SUPREME COURT OF THE STATE OF NEW YORK Appellate Division, Fourth Judicial Department
September 30, 2011
IN THE MATTER OF VICTORIA G. GARTH AND LEONID G. GARTH,
ASSESSORS OF TOWN OF PERINTON, TOWN OF PERINTON BOARD OF ASSESSMENT REVIEW AND TOWN OF PERINTON,
Appeal from a judgment (denominated decision and order) of the Supreme Court, Monroe County (Ann Marie Taddeo, J.), entered March 9, 2010 in a proceeding pursuant to CPLR article 78 and RPTL article 7.
Matter of Garth v Assessors of Town of Perinton
Decided on September 30, 2011
Appellate Division, Fourth Department
Published by New York State Law Reporting Bureau pursuant to Judiciary Law § 431.
This opinion is uncorrected and subject to revision before publication in the Official Reports.
PRESENT: CENTRA, J.P., PERADOTTO, CARNI, GREEN, AND GORSKI, JJ.
The judgment dismissed the petition.
It is hereby ORDERED that the judgment so appealed from is unanimously affirmed without costs.
Memorandum: Petitioners commenced this proceeding pursuant to CPLR article 78 and title 1 of RPTL article 7 seeking, inter alia, to annul the determination of the Hearing Officer in the small claims assessment review (SCAR) proceeding denying their petition seeking to reduce their real property assessment. Supreme Court concluded that, by electing to file a SCAR petition, petitioners waived their right to commence a tax review proceeding pursuant to title 1 of RPTL article 7 (see RPTL 736 ; Matter of Yee v Town of Orangetown, 76 AD3d 104, 109). Petitioners have not raised any challenge in their brief with respect to that part of the judgment dismissing the petition with respect to the RPTL article 7 title 1 proceeding, and thus they have abandoned any such challenge (see Ciesinski v Town of Aurora, 202 AD2d 984).
We agree with petitioners that the court erred in granting that part of respondents' motion to dismiss the remainder of the petition on the ground that the proceeding pursuant to CPLR article 78 was not timely commenced within four months of the date of filing of the final assessment roll (see CPLR 217 ; see generally Matter of Brimberg v Commissioner of Fin. of City of N.Y., 45 AD3d 506, 507). The four-month statute of limitations did not begin to run until the "determination [to be reviewed became] final and binding upon the petitioner[s],' " i.e., when they received notice of the Hearing Officer's adverse determination (Katz v Assessor of Vil. of Southampton, 131 Misc 2d 552, 554). This proceeding was timely commenced within that period.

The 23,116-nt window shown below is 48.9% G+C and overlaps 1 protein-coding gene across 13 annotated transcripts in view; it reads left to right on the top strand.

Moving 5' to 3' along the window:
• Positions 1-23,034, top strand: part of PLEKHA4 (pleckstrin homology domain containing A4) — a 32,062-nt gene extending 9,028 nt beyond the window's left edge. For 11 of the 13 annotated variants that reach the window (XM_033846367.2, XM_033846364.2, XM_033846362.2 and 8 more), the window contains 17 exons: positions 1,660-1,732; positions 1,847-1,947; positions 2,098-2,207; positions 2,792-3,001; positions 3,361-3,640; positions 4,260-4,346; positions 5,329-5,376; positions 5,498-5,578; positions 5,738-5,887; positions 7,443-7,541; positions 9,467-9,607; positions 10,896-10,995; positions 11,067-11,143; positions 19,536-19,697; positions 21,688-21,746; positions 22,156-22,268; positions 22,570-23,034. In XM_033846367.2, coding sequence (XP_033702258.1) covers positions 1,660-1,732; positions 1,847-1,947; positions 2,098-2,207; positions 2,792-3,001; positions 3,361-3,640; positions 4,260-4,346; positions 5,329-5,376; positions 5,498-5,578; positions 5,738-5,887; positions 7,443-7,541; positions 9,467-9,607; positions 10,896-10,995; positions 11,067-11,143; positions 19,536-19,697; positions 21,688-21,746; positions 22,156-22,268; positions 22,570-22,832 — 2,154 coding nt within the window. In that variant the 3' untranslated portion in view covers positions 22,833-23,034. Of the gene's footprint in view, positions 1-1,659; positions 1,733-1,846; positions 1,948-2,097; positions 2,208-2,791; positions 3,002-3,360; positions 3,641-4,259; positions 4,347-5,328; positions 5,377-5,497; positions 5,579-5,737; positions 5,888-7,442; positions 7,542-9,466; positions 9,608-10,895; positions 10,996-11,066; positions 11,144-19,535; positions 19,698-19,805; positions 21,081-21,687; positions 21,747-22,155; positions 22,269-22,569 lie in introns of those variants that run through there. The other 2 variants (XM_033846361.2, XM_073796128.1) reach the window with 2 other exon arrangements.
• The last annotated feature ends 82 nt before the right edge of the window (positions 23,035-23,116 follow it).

The court, however, properly granted that part of respondents' motion to dismiss the petition insofar as it sought to annul the Hearing Officer's determination in the SCAR proceeding on the merits. "When such a determination is contested, the court's role is limited to ascertaining whether there was a rational basis for that determination" (Matter of Greenfield v Town of Babylon Dept. of Assessment, 76 AD3d 1071, 1074). The evidence presented at the hearing, including evidence of comparable sales, provided a rational basis for the determination of the Hearing Officer that petitioners failed to meet their burden of demonstrating that respondents' assessment of their property was excessive (see id.; Matter of Montgomery v Board of Assessment Review of Town of Union, 30 AD3d 747, 748-749). Petitioners' contentions with respect to the failure of respondents to file a transcript of the SCAR hearing are raised for the first time on appeal and thus are not properly before us (see Ciesinski, 202 AD2d at 985). In any event, those contentions are without merit inasmuch as RPTL 735 provides that "[n]o transcript of testimony shall be made of a [SCAR] hearing." We have considered petitioners' remaining contentions and conclude that none warrants modification or reversal of the judgment.
Entered: September 30, 2011
Patricia L. Morgan Clerk of the Court
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